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Wintry squirrel hunting is the last-ditch, small-game option

By STEVE VANTREESE

We've pretty much arrived at the shank end of small game hunting for the 2013-14 seasons, coming down to late, late squirrels.

Rabbit and quail seasons for Kentucky's western zone ended early this week. Some furbearer options, crow season and, over in the east, grouse hunting straggles on for a couple more weeks. But in terms of formal small game species here in the west, all that remains is the bitter end of the squirrel season.

Squirrel hunting runs through Feb. 28 statewide, a long haul from its third-Saturday-in-August opening. We're talking about participating in weeks 27 and 28 of a 28-week season.

Actually, this ultralate hunting might not be so bitter. The past several days, when temperatures were reeling back into single digits and the ground was spackled with hard-crusted frozen mix â “ yes, that was bitter. The remaining days of squirrel season â “ with a little luck, maybe not so much.

With temperatures moving back to the plus side of the freezing mark, the wild lives of wildlife are getting back to business. With extreme cold and snowy/icy ground cover, squirrels often take off work. In conditions during which foraging for food uses more calories than it gains, bushytails tend to spend more time holed up in dens, nibbling on accessible cached food if they've got it.

A warming trend like that just ahead, however, can put squirrels into a period of brisk activity, busily searching out food and feeding their little rodent faces to make up for environmental lethargy and snow days.

That warming trend is not lost on human hunters, either. Several more degrees of temperature make a visit to the woods much more tolerable, and melted or melting snow means one can traipse through the trees without footsteps sounding like an ongoing train wreck. (There's no such thing as sneaking on hard-crusted snow for human-sized beings.)

February squirrel hunting should focus on areas that produced significant numbers of acorns, hickory nuts or other edibles for the limb-leapers back in the autumn. Squirrels do accumulate somewhat where the food exists. For sure, squirrel numbers go down in areas that are barren of squirrel vittles. Some relocate, some may die, some weaken and get picked off by predators, but their numbers decline markedly in the hungry neighborhoods.

Latter-days squirrel hunting might be a good time to exercise rimfire rifles. One certainly can make do with a shotgun, but the barren woods of February allows maximum visibility for both hunters and the hunted. It's more difficult to stalk close without being seen by squirrels, but using a .22 rifle, longer shots can be taken.

A hunter can go out and cruise for activity, but someone with a scope-sighted rifle might want to plop down on the ground in a stand of seasonally-productive oak or hickory trees and wait for the game to appear. Being still and quiet is the easier way to get close to an active squirrel at this stage of the season.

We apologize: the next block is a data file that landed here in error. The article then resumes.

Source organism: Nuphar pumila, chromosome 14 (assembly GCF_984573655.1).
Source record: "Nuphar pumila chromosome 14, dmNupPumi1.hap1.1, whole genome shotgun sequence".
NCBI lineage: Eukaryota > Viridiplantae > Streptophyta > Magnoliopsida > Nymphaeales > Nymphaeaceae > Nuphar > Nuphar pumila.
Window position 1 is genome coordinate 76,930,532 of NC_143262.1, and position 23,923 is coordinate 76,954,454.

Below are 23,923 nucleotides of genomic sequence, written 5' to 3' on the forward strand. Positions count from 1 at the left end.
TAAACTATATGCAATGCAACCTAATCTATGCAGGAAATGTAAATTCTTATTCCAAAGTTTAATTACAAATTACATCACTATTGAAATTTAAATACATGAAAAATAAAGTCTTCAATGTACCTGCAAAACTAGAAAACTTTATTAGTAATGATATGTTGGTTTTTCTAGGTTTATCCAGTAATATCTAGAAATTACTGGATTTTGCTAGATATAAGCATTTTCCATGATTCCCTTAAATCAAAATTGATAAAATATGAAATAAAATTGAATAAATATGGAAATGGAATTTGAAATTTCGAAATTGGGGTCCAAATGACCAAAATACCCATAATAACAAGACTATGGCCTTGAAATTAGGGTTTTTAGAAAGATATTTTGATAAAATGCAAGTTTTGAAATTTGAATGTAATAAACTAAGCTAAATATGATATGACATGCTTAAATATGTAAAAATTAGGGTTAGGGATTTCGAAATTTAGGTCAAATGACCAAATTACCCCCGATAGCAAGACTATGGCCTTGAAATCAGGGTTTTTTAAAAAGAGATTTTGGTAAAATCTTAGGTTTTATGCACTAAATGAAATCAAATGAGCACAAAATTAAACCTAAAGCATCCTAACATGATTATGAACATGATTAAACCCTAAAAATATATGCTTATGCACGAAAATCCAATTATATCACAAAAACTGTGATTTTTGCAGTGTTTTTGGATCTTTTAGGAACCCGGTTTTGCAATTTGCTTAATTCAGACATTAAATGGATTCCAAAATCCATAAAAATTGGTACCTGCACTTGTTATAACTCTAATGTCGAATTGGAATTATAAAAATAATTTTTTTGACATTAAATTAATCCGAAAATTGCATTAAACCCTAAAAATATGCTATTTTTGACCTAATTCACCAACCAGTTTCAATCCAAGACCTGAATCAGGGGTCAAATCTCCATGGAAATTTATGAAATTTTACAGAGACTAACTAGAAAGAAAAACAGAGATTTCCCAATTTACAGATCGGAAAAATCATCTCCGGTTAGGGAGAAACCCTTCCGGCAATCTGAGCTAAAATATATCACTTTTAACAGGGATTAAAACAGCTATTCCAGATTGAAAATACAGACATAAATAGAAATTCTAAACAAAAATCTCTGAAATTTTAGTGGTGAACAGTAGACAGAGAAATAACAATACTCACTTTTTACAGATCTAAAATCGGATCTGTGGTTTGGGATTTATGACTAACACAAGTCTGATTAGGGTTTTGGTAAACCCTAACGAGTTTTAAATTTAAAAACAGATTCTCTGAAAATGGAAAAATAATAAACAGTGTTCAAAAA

The daily bag limit on squirrels is six â “ the same in February as it was back in August or September. It wouldn't hurt to lower expectations this late in the season, however. Frankly, the squirrel population has declined since the numbers bulged in autumn, when the last crop of young squirrels (from summer breeding) hit the woods.

So, does hunting this late in the winter put excessive pressure on a bedraggled squirrel population? In actual practice, no. The rise and fall of mast crops are the major factor in squirrel numbers. Hunting within regulations has insignificant impact on the squirrel population compared to the variations in the food supply.

Atop that, squirrel hunting draws a declining group of participants even in gentler times nowadays. By the time late February rolls around, most Kentucky squirrel hunters could be delivered to the woods in the same pickup truck.

If you're squirrel hunting today, you're one of the few, the proud, the brave, or those who don't know when to quit.

n The exceptionally cold winter of late is taking a toll on an early fishing schedule. FLW Outdoors' Walmart Bass Fishing League/Music City Division isn't opening its season today on Kentucky Lake as originally planned.

The Music City Division's initial tournament has been postponed until March 8, and the location for the season opener has been moved from Paris Landing State Park to Birdsong Marina at Camden, Tenn.

The problem with the scheduled date at Paris Landing is ice that had the bay at the park locked up as the tournament date approached.

Registration for the reslated, relocated tournament will be at the Camden Walmart, 2200 U.S. 641 North. Phone FLW Customer Service, 270-252-1000, for more information.

 

Steve Vantreese is a freelance outdoors writer. E-mail outdoors news items to outdoors@paducahsun.com.

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